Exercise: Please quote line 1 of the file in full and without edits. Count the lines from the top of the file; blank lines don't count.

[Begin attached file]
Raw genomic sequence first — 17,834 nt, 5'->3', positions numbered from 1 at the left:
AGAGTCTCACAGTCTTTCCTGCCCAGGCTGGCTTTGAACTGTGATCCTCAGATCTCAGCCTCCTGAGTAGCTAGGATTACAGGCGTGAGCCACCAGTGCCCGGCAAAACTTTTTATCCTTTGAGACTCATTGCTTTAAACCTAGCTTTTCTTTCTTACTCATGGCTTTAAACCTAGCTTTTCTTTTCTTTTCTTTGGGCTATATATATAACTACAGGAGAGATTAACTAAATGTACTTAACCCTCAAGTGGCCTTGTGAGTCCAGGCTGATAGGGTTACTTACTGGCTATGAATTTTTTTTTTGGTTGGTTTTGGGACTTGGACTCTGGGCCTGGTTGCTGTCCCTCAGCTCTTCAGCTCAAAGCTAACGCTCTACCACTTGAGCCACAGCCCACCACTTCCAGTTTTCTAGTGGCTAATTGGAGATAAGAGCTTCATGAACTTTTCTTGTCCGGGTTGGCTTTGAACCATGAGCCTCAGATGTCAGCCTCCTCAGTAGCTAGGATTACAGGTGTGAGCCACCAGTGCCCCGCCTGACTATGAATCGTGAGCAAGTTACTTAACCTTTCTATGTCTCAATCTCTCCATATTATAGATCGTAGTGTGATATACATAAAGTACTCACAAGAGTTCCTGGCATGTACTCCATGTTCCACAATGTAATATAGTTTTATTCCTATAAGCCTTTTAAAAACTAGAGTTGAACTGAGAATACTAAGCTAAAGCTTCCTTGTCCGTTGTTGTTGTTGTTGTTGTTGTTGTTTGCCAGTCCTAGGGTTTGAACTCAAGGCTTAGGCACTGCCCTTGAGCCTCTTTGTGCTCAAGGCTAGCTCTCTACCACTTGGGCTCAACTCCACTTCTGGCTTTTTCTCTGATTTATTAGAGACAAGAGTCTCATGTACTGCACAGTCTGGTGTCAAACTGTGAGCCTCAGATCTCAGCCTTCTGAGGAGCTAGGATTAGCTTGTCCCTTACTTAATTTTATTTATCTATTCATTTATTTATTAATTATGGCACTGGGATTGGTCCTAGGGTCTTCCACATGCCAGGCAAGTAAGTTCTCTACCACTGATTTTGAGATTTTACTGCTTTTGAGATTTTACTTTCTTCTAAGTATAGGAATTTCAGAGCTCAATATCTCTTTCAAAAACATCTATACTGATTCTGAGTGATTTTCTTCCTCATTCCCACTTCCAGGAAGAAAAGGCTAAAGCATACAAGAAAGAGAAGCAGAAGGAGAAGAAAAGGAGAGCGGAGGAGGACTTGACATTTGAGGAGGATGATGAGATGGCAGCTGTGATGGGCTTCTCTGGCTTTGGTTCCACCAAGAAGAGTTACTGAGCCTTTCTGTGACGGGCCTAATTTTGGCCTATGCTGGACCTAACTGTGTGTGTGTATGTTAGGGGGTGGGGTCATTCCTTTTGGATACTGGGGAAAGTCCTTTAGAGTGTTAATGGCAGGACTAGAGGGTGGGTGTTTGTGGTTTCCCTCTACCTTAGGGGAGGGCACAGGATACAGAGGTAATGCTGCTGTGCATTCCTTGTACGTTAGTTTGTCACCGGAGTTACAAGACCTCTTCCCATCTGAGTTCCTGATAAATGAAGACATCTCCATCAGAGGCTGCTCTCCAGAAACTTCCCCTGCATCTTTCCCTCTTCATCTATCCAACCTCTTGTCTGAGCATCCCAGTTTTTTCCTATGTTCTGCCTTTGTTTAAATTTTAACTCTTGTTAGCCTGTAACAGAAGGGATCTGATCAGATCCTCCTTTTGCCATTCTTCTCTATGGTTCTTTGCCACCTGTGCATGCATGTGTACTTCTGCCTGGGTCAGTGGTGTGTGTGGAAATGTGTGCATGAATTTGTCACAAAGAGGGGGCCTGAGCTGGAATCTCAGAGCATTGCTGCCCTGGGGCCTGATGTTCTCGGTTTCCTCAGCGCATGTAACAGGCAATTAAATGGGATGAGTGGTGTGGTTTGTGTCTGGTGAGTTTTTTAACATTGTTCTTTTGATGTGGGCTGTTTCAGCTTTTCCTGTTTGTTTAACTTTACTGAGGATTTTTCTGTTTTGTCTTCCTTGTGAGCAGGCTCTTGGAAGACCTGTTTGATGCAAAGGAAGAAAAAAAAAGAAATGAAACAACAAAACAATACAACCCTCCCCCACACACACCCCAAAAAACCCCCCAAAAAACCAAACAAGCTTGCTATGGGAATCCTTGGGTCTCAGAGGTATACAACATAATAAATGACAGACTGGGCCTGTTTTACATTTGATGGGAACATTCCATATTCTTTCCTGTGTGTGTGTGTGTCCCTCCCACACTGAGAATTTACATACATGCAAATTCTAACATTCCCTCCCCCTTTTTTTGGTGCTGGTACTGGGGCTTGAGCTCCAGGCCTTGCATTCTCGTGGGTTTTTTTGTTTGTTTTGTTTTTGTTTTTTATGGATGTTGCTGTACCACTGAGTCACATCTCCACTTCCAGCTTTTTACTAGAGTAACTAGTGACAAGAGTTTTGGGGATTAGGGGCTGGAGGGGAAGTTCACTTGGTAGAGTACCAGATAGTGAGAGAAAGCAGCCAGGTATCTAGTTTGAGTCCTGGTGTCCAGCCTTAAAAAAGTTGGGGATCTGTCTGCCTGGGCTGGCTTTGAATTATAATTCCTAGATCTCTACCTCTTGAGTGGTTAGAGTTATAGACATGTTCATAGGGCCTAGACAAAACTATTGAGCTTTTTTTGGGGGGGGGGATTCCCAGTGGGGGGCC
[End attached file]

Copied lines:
Raw genomic sequence first — 17,834 nt, 5'->3', positions numbered from 1 at the left: